Women make up one-third of the legislature, but does that mean a win for women in BC?
It's been one week since the BC election, which saw not only the victory of a female Premier, but also 29 women who won seats in the Legislative Assembly. But does having more female representation necessarily mean better policies for women?
"Certainly, having a good representation of women is very important and it makes a difference to the input of the debate and the discussions," NDP MLA Kathy Corrigan, re-elected for Burnaby-Deerlake, said.
"When you are working together as women, you can accomplish policy directions, you can accomplish all sorts of things when you work together."
While the Liberal Party's platform included implementing the recommendations of Missing Women's Inquiry and creating the Premier's Women's Economic Advisory Council to increase business opportunities for women, the government still has a long way to go when it comes to advocating for women's rights.
Last year’s West Coast LEAF’s CEDAW (Convention on Ending Discrimination Against Women) report card gave the BC Liberals a big fat F for the subject 'women and access to justice' (“underfunded legal aid system, with disproportionate impacts on women and marginalized groups”); an F for 'missing and murdered Aboriginal women and girls' (“The failure of the Missing Women’s Inquiry to create an inclusive process and honour community voices provides little hope that systemic problems will be adequately addressed.”); a dismal D+ for 'social assistance and poverty'; and a C- for 'access to childcare'.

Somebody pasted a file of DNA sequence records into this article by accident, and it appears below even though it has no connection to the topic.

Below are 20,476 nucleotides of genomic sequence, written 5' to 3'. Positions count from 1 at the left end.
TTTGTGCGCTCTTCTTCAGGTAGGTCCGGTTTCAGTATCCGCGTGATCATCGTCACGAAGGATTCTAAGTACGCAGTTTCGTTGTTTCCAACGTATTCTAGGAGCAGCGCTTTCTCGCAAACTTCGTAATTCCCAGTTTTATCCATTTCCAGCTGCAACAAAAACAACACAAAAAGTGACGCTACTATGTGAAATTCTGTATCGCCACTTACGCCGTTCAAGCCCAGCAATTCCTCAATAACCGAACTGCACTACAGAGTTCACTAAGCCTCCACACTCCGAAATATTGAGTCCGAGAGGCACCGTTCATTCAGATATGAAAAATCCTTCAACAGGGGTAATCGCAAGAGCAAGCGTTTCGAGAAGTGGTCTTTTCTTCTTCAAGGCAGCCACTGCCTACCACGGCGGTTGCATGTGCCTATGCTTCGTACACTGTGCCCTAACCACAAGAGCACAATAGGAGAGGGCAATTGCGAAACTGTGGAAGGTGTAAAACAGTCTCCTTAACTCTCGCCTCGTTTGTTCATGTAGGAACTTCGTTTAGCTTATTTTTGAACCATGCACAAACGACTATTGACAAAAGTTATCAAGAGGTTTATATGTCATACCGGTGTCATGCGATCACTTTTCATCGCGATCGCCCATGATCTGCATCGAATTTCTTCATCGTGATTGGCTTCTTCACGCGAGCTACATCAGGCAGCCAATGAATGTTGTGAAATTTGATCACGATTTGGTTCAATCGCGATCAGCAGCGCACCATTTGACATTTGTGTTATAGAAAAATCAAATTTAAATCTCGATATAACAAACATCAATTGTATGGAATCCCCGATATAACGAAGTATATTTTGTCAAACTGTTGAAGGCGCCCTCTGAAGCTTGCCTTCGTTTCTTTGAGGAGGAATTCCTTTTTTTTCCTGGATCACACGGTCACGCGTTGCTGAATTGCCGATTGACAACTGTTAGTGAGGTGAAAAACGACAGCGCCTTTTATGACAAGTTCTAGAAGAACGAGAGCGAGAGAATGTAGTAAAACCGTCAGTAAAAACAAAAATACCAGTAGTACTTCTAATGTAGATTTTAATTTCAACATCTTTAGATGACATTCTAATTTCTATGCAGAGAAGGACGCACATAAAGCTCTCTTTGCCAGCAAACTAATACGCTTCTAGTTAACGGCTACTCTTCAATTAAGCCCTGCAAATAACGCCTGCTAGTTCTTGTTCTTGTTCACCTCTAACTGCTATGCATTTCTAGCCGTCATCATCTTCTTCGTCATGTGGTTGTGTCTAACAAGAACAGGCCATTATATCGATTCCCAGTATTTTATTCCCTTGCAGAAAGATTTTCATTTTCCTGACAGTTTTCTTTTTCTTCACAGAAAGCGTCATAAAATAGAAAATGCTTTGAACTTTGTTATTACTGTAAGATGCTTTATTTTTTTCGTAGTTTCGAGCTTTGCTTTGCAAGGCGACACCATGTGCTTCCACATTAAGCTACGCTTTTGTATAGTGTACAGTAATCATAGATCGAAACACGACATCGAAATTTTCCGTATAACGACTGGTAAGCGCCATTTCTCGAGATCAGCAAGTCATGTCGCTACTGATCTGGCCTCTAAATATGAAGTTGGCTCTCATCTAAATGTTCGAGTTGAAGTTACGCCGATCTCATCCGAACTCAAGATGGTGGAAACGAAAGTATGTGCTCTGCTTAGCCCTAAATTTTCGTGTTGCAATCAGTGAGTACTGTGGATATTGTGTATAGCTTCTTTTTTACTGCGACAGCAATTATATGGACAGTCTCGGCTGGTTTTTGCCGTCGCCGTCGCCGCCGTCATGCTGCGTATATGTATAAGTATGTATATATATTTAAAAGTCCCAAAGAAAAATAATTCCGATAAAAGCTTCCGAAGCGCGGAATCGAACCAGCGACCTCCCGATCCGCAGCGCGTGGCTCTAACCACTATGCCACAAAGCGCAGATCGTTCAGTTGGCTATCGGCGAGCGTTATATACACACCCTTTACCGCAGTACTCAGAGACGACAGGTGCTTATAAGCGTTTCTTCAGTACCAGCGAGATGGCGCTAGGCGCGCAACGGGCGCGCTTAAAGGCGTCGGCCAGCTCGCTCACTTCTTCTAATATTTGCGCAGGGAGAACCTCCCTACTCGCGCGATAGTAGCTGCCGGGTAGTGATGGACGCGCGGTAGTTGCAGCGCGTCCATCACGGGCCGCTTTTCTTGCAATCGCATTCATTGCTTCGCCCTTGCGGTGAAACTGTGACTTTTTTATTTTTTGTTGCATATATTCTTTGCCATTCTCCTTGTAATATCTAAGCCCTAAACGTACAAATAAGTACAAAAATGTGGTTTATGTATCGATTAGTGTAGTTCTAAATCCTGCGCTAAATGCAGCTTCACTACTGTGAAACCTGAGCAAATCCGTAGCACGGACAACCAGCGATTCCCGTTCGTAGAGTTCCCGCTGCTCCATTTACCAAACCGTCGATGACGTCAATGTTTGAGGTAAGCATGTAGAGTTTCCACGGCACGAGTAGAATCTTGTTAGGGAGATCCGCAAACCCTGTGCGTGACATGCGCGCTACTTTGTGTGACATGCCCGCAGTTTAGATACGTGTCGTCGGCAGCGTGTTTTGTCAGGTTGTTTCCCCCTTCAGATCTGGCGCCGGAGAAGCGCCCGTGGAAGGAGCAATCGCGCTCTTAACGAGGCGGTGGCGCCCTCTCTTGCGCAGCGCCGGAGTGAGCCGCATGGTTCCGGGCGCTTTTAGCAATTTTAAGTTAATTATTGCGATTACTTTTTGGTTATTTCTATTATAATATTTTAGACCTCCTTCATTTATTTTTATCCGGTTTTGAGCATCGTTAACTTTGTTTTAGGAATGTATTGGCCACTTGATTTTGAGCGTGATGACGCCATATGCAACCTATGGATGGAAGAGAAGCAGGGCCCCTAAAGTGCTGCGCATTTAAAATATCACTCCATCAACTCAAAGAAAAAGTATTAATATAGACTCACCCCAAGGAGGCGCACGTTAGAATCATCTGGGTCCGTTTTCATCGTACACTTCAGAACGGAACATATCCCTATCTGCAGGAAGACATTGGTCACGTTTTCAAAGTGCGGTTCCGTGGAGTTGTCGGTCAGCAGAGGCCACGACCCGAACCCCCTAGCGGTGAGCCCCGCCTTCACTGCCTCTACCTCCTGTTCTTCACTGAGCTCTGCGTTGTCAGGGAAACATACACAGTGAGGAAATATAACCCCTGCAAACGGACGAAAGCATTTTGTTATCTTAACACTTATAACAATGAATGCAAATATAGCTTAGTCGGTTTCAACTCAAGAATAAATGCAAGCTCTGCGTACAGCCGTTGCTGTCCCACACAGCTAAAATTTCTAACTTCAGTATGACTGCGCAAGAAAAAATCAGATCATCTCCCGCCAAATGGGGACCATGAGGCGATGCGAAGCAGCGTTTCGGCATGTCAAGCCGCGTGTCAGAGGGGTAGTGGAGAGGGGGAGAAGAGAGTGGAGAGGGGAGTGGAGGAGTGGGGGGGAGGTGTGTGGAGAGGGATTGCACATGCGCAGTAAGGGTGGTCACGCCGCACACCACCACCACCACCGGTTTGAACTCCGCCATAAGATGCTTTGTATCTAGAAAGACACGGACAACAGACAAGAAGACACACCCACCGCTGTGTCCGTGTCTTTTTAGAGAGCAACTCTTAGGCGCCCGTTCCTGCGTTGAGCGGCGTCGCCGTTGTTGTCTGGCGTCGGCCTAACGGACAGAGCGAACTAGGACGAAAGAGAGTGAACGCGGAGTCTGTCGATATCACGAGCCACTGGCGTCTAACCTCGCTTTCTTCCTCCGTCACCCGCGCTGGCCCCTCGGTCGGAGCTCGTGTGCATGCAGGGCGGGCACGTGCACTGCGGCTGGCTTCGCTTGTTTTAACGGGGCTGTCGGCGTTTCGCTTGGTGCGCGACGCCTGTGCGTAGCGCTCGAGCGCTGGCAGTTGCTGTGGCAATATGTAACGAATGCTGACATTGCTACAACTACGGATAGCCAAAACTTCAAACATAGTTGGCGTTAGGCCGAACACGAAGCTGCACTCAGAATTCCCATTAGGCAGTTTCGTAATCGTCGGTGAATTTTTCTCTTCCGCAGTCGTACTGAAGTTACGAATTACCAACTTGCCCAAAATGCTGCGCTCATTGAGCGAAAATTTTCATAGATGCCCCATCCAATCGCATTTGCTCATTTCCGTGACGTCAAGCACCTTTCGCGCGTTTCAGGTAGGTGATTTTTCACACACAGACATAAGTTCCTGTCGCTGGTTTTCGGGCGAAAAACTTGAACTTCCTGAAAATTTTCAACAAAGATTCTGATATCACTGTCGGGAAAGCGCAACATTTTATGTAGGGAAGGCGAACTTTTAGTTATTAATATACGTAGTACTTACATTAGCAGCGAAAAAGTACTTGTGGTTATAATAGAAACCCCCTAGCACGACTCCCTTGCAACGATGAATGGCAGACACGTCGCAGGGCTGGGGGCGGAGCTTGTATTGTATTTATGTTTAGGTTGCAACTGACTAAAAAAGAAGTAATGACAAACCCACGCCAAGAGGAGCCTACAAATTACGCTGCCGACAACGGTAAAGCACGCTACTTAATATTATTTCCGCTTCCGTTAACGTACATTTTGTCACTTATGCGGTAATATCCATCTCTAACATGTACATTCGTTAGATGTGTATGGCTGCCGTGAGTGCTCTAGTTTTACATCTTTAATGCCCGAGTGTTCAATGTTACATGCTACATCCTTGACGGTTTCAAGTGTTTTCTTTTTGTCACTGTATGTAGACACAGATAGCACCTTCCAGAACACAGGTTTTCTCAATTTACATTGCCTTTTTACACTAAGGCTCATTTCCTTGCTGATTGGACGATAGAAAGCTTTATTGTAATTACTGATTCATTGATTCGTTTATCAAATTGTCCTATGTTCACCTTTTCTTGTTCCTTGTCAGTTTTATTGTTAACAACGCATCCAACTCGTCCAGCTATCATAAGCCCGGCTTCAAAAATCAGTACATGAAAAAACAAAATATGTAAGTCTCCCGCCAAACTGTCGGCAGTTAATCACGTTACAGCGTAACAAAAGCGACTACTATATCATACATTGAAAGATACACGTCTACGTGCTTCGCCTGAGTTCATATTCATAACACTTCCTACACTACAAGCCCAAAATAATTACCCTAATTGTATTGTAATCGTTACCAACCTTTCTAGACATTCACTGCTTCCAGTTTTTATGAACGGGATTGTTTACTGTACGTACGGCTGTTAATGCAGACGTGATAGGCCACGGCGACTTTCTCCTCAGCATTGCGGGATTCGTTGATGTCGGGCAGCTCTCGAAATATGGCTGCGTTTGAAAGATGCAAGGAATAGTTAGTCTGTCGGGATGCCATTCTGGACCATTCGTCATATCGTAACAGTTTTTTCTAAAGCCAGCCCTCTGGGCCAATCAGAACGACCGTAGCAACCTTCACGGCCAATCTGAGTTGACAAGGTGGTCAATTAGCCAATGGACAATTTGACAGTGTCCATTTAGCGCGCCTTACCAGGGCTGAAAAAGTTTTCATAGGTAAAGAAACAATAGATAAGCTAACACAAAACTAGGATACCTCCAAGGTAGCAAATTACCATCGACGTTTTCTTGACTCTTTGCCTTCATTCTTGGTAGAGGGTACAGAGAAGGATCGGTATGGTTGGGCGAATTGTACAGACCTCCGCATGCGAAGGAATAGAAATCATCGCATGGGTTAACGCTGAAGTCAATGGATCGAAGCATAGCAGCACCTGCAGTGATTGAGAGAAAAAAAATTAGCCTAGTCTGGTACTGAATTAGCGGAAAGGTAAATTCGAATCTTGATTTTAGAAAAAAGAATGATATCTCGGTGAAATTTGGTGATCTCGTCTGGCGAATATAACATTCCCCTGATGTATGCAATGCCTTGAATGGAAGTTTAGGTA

In fact, BC continues to have Canada's second-highest rates of child poverty due to its general lack of support for low-income mothers with children.
The highest grade received was a B- for 'violence against women and girls' for the new Family Law Act, which improved protection orders and redefined the term "abuse" to include psychological and emotional abuse.
UBC political science PhD student Grace Lore said that while Tuesday's election was a step forward for women's political representation in BC, the impact that it will have for women's policy remains unclear.
"Some studies have found that having more women in politics is associated with greater provision of 'women-friendly' social policies and more attention to women's issues in the political area," she said.
"But the importance of parties and the control over individual MLAs by leaders and party whips may limit the ability of individual women to push policy in this direction.
She noted that according to studies by the United Nations, women start to make a difference to politics and policy after achieving a 'critical mass' of representation at 30 per cent -- which BC has just achieved.
"It remains to be seen, however, if this week's good news story about the number of women elected will also translate into a policy win for women in BC."